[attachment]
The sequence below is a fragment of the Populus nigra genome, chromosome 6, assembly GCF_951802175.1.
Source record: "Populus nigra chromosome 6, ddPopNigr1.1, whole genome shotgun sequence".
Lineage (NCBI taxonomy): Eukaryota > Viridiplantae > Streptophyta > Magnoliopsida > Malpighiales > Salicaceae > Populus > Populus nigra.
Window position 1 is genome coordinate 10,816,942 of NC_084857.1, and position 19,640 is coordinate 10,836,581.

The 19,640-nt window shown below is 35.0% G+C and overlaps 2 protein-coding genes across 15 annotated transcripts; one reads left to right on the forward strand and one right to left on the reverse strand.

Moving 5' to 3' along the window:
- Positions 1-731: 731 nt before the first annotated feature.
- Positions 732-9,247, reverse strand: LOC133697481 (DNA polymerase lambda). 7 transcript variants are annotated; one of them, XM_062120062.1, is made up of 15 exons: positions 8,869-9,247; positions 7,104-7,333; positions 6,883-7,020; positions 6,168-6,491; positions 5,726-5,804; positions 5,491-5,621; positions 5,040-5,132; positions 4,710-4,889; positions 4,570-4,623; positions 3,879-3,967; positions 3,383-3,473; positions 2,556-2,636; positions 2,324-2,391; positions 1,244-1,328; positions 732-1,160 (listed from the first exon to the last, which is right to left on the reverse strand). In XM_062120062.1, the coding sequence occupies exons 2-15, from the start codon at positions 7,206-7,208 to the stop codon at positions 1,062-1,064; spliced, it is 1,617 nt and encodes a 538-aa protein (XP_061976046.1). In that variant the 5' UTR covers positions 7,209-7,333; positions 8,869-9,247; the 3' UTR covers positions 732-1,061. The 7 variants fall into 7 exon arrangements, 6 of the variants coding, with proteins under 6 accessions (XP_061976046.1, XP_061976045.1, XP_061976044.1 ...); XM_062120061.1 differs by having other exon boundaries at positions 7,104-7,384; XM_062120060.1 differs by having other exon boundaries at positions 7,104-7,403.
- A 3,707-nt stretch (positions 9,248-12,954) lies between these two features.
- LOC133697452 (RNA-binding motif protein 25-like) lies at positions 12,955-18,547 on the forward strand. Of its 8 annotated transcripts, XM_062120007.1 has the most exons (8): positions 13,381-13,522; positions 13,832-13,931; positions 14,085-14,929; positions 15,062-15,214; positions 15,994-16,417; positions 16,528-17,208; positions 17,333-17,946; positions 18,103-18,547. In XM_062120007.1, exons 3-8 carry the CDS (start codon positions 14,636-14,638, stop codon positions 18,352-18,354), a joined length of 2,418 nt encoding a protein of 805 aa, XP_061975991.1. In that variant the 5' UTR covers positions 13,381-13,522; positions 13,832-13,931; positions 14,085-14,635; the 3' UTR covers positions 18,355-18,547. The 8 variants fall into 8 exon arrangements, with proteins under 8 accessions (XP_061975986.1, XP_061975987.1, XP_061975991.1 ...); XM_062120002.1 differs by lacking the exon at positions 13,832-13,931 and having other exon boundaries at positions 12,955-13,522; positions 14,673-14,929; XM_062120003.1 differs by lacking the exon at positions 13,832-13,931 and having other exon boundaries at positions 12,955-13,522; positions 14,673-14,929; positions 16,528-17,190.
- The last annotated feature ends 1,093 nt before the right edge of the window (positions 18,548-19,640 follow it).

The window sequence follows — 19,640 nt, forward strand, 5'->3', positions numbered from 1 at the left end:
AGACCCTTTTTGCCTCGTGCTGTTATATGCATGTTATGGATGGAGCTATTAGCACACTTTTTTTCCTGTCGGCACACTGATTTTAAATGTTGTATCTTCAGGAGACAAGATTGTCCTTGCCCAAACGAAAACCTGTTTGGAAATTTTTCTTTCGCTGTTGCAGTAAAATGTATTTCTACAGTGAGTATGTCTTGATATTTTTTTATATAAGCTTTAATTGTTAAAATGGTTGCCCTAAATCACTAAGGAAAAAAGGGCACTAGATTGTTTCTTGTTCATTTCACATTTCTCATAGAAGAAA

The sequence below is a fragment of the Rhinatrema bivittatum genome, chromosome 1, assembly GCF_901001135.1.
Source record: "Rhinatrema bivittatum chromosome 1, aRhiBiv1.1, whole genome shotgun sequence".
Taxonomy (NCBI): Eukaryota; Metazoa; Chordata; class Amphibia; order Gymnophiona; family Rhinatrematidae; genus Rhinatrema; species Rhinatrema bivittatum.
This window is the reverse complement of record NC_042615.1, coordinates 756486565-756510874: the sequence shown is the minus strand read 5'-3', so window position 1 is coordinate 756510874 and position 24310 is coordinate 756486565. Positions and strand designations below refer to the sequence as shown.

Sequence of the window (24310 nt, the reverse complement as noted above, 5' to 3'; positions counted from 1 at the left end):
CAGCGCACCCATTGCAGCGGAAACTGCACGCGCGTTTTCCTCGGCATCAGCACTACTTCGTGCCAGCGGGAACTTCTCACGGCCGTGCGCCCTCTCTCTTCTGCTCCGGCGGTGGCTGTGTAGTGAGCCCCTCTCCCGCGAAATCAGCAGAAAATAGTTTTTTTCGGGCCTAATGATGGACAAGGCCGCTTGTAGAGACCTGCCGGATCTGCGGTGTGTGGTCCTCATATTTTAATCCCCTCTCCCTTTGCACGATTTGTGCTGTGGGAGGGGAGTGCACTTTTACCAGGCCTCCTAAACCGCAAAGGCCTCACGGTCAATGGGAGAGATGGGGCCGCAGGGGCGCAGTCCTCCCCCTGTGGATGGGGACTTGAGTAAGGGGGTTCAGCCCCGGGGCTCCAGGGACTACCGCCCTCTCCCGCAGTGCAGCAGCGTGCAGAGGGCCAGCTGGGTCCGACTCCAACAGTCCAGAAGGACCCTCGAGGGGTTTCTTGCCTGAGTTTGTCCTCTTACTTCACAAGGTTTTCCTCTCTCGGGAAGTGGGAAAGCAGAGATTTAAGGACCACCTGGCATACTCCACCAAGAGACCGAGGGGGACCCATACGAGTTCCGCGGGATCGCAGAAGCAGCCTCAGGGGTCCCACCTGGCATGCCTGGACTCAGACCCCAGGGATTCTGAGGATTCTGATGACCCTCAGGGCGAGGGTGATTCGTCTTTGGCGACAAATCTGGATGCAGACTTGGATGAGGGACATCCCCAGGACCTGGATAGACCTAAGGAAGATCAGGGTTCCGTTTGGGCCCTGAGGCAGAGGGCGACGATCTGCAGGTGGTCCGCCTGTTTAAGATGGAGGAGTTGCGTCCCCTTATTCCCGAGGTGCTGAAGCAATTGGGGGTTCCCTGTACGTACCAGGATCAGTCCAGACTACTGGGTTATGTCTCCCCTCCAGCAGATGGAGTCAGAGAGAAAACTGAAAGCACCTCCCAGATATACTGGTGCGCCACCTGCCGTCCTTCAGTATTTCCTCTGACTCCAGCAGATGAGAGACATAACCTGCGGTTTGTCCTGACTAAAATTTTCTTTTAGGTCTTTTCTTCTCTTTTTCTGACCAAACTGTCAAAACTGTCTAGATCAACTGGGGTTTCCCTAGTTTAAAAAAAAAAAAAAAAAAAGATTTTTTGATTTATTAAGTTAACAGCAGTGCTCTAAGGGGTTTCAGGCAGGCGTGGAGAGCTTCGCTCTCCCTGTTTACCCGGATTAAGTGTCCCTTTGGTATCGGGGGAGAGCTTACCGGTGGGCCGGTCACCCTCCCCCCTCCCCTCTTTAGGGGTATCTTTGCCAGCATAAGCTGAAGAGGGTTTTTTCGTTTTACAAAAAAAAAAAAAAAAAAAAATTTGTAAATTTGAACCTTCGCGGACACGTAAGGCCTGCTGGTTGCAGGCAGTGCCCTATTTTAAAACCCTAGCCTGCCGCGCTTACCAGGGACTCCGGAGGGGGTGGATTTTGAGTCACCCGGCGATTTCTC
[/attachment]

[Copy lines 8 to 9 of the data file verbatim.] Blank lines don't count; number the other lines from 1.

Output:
- Positions 732-9,247, reverse strand: LOC133697481 (DNA polymerase lambda). 7 transcript variants are annotated; one of them, XM_062120062.1, is made up of 15 exons: positions 8,869-9,247; positions 7,104-7,333; positions 6,883-7,020; positions 6,168-6,491; positions 5,726-5,804; positions 5,491-5,621; positions 5,040-5,132; positions 4,710-4,889; positions 4,570-4,623; positions 3,879-3,967; positions 3,383-3,473; positions 2,556-2,636; positions 2,324-2,391; positions 1,244-1,328; positions 732-1,160 (listed from the first exon to the last, which is right to left on the reverse strand). In XM_062120062.1, the coding sequence occupies exons 2-15, from the start codon at positions 7,206-7,208 to the stop codon at positions 1,062-1,064; spliced, it is 1,617 nt and encodes a 538-aa protein (XP_061976046.1). In that variant the 5' UTR covers positions 7,209-7,333; positions 8,869-9,247; the 3' UTR covers positions 732-1,061. The 7 variants fall into 7 exon arrangements, 6 of the variants coding, with proteins under 6 accessions (XP_061976046.1, XP_061976045.1, XP_061976044.1 ...); XM_062120061.1 differs by having other exon boundaries at positions 7,104-7,384; XM_062120060.1 differs by having other exon boundaries at positions 7,104-7,403.
- A 3,707-nt stretch (positions 9,248-12,954) lies between these two features.